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How Much Did You Pay For Whiskey Today?

Discussion in 'Sports and News' started by doctorquant, Feb 12, 2013.

  1. doctorquant

    doctorquant Well-Known Member

  2. bigpern23

    bigpern23 Well-Known Member

    Just seems like a bad idea. Why change the flavor instead of raising the price a couple bucks? There's a reason people choose Maker's over other whiskeys and it's not the price.
  3. dixiehack

    dixiehack Well-Known Member

    Dropping wrestling from the Olympics looks inspired by comparison.

    Seriously, what in God's name are they thinking? For a short-term windfall, they are risking long-term damage to their brand. Imagine Apple deciding to skimp on a microchip or two so demand for iPads will smooth out.
  4. YankeeFan

    YankeeFan Well-Known Member

    They're getting a ton of blow-back for this on social media, and have already been forced to respond:

    Thanks for your feedback!

    A lot of people took the time to share their thoughts regarding our recent announcement. We always appreciate open and honest conversation about Maker’s Mark and we’ve gotten plenty of feedback, both supportive and otherwise. Because there are so many comments, it’s hard for an old guy like me to respond, particularly 140 characters at a time. Now that I’ve had time to compose my thoughts, please allow me to try to answer most of the questions we’re hearing.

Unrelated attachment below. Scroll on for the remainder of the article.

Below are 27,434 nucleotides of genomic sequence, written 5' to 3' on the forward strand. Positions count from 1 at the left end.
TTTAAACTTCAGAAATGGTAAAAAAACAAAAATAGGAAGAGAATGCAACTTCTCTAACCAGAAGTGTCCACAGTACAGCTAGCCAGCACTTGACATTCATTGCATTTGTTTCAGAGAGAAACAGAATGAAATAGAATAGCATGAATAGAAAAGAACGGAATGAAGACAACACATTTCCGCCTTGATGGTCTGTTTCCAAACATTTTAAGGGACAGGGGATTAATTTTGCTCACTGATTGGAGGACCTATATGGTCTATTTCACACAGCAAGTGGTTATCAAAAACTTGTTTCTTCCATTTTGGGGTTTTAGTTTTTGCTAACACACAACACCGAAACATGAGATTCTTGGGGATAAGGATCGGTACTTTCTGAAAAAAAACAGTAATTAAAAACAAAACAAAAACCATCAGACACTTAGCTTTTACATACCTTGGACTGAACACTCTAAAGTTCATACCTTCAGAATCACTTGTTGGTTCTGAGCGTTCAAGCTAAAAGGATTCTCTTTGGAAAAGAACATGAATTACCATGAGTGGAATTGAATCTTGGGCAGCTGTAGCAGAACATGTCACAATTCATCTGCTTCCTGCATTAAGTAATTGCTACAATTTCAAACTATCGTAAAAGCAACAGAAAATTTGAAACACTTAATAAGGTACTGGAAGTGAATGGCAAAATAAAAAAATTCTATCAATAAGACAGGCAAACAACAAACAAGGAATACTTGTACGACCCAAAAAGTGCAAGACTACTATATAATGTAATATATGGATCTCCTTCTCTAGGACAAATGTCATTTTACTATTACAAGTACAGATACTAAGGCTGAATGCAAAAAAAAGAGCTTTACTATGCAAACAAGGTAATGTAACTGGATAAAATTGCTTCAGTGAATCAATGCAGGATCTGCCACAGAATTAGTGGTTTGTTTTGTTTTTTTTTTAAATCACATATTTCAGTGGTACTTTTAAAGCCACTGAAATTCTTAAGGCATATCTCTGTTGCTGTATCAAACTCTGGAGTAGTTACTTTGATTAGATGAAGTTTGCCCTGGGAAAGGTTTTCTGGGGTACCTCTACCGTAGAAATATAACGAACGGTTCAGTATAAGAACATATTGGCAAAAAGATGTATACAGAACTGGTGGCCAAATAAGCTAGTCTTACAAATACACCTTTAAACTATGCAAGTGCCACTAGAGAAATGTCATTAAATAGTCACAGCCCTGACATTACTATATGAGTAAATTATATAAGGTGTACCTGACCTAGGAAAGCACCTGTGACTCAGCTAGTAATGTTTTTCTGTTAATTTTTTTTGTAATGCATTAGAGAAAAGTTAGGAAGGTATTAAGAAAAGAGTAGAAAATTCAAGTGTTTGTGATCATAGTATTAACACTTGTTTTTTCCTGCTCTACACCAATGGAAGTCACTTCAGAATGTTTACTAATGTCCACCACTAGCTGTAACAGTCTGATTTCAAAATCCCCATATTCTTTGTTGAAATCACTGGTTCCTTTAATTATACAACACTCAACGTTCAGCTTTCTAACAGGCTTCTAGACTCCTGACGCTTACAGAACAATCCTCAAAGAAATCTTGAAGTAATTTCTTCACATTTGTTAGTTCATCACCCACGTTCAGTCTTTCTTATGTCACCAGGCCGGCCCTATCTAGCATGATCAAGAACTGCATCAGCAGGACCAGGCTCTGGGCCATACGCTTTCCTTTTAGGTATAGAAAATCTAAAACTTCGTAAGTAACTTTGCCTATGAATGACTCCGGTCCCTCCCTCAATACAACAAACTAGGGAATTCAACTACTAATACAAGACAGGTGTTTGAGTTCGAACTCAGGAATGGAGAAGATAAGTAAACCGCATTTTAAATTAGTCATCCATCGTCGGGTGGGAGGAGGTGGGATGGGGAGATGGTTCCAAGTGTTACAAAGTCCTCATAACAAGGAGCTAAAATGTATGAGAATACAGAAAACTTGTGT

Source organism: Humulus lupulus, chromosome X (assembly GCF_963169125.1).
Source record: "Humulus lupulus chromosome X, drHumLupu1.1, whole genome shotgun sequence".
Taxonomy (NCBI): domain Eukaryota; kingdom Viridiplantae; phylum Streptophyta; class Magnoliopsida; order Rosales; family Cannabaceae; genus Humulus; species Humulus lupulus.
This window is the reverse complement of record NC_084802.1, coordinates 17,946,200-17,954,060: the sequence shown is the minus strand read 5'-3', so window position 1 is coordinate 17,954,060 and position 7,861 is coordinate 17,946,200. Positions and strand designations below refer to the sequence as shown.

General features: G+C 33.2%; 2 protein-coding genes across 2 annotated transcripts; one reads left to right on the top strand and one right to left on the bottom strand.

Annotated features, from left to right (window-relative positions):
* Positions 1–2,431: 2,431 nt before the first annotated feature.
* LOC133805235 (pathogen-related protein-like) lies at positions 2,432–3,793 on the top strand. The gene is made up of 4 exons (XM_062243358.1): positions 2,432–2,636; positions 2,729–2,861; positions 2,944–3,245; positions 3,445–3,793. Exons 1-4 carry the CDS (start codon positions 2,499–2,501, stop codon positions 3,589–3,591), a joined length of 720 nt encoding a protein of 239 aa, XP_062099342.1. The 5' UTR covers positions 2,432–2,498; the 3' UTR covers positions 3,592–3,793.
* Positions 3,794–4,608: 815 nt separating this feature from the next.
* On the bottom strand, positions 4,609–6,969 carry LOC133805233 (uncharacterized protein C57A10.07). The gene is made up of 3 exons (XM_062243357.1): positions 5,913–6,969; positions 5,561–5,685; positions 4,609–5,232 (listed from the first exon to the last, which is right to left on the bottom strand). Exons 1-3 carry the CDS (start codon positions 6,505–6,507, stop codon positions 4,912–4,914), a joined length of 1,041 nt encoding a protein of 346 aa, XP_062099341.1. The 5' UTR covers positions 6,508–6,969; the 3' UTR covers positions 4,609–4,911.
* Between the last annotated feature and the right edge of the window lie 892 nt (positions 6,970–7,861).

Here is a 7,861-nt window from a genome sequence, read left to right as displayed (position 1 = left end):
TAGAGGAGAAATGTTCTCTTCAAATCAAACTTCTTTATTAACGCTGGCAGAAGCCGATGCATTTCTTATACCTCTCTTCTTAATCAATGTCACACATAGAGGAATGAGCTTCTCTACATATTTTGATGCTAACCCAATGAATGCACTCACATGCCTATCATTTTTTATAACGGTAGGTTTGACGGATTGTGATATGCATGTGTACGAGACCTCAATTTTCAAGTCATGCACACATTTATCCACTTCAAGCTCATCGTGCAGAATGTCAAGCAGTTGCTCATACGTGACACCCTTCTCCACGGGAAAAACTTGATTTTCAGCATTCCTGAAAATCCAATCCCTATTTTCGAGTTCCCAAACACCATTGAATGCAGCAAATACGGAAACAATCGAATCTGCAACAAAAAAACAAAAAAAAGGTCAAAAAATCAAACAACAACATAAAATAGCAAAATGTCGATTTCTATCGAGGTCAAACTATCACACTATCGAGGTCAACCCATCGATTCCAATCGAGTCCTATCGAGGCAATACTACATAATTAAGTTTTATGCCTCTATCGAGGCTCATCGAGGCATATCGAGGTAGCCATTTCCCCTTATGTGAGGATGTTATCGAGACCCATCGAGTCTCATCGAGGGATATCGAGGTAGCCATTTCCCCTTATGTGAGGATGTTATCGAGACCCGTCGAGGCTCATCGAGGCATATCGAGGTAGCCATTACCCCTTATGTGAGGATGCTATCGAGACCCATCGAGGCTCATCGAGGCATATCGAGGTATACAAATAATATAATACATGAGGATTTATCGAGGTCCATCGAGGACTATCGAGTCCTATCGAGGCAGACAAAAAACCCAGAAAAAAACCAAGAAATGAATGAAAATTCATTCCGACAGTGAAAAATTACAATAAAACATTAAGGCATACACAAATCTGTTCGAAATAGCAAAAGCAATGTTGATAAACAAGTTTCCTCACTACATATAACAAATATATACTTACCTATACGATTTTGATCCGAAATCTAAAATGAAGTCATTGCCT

And by the way, I asked Rob if I could write this response since many people have wondered if I’m on board with the decision to lower the alcohol-by-volume (ABV) level. I am, and here’s why.

    First, it’s important to understand that our primary focus now and for the past 50 years hasn’t changed. It’s product quality and consistency, batch-to-batch, year-to-year, with the primary measure of that consistency being the unique Maker’s Mark taste profile. That’s all that truly matters in the end.